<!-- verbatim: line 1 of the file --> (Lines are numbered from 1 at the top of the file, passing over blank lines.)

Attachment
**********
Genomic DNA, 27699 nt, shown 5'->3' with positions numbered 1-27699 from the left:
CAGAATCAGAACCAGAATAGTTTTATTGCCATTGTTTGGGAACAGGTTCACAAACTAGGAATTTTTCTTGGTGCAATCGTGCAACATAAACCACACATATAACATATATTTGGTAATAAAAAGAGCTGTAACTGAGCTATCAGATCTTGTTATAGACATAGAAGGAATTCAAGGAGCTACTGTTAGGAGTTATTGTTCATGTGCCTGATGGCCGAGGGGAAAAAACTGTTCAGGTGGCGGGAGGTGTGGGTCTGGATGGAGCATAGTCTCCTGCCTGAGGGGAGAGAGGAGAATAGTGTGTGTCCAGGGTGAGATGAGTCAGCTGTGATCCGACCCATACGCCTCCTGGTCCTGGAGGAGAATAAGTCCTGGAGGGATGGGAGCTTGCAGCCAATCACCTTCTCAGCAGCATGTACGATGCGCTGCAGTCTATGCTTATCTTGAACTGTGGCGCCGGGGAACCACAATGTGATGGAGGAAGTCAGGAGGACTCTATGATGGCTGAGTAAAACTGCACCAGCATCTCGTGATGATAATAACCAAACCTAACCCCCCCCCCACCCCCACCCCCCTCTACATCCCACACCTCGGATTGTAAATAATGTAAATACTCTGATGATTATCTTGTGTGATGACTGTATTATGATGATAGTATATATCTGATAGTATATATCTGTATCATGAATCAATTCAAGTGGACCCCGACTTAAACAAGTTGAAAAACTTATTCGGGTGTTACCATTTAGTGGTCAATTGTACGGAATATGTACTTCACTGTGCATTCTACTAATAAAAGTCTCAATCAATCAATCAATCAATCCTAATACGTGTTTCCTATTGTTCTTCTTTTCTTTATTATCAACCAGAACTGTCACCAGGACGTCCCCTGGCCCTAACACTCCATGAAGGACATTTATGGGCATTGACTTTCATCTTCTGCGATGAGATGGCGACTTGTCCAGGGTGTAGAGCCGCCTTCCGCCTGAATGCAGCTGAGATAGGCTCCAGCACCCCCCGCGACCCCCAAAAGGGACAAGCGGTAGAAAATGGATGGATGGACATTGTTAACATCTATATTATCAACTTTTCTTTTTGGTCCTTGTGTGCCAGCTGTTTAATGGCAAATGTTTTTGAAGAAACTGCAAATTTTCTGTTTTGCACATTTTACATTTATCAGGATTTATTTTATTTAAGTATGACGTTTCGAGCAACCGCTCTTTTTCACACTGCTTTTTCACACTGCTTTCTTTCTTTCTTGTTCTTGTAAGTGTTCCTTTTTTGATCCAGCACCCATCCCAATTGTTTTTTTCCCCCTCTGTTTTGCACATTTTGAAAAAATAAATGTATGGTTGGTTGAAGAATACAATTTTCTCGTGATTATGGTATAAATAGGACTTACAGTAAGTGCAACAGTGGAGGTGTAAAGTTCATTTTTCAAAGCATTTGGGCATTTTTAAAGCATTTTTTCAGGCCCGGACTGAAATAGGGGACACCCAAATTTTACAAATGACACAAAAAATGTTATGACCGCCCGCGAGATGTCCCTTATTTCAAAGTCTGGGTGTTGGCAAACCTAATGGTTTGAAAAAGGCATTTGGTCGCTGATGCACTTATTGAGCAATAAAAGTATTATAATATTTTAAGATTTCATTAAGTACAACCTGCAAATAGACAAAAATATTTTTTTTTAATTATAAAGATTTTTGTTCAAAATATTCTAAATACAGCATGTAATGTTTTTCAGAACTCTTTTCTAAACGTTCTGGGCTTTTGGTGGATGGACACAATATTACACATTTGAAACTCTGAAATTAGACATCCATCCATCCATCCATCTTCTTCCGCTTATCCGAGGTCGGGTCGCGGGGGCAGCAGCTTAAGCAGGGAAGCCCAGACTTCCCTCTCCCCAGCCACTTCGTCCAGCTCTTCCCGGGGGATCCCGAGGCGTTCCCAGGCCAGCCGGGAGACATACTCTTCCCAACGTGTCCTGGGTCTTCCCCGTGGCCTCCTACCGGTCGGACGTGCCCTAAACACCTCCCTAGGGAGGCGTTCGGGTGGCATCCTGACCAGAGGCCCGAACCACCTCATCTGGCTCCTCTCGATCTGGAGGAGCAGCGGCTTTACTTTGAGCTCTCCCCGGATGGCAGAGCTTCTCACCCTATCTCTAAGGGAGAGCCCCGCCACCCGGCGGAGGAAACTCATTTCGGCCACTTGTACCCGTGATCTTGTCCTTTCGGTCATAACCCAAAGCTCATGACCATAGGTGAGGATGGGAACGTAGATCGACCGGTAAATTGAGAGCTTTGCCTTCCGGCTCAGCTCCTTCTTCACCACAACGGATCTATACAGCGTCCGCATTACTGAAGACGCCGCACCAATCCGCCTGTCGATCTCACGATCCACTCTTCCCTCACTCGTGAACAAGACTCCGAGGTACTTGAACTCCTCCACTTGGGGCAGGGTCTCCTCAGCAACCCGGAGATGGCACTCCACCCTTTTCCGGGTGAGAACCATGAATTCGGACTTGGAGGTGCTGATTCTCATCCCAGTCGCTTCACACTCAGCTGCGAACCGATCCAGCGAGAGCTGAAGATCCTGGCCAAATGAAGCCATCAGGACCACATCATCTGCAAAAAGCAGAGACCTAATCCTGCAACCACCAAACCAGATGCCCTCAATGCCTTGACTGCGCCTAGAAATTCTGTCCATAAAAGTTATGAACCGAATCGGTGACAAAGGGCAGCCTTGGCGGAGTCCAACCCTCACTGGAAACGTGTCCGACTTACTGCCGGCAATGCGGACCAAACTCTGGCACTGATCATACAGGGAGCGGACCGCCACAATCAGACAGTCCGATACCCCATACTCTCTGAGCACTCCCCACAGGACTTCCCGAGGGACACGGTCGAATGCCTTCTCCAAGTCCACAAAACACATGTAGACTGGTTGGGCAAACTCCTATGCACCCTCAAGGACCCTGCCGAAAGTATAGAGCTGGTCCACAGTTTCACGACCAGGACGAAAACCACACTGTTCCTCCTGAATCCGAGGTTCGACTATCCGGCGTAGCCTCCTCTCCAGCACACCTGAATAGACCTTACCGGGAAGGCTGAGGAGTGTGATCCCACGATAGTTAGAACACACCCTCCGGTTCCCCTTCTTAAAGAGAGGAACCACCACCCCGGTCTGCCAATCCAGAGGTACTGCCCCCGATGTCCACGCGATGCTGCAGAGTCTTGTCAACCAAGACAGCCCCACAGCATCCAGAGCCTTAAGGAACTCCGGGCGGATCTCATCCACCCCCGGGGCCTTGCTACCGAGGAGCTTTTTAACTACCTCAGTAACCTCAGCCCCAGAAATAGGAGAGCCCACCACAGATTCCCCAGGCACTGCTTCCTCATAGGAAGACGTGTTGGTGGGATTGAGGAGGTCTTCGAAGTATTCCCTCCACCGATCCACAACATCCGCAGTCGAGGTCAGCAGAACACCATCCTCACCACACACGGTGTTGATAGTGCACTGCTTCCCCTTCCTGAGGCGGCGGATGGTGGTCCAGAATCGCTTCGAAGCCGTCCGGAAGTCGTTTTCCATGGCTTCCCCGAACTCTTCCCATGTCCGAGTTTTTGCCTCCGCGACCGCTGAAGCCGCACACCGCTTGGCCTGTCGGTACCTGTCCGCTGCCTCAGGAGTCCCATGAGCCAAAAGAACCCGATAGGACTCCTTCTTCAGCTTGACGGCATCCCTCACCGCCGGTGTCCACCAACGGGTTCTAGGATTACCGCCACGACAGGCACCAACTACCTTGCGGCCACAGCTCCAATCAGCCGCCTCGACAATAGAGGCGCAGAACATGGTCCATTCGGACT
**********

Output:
Genomic DNA, 27699 nt, shown 5'->3' with positions numbered 1-27699 from the left: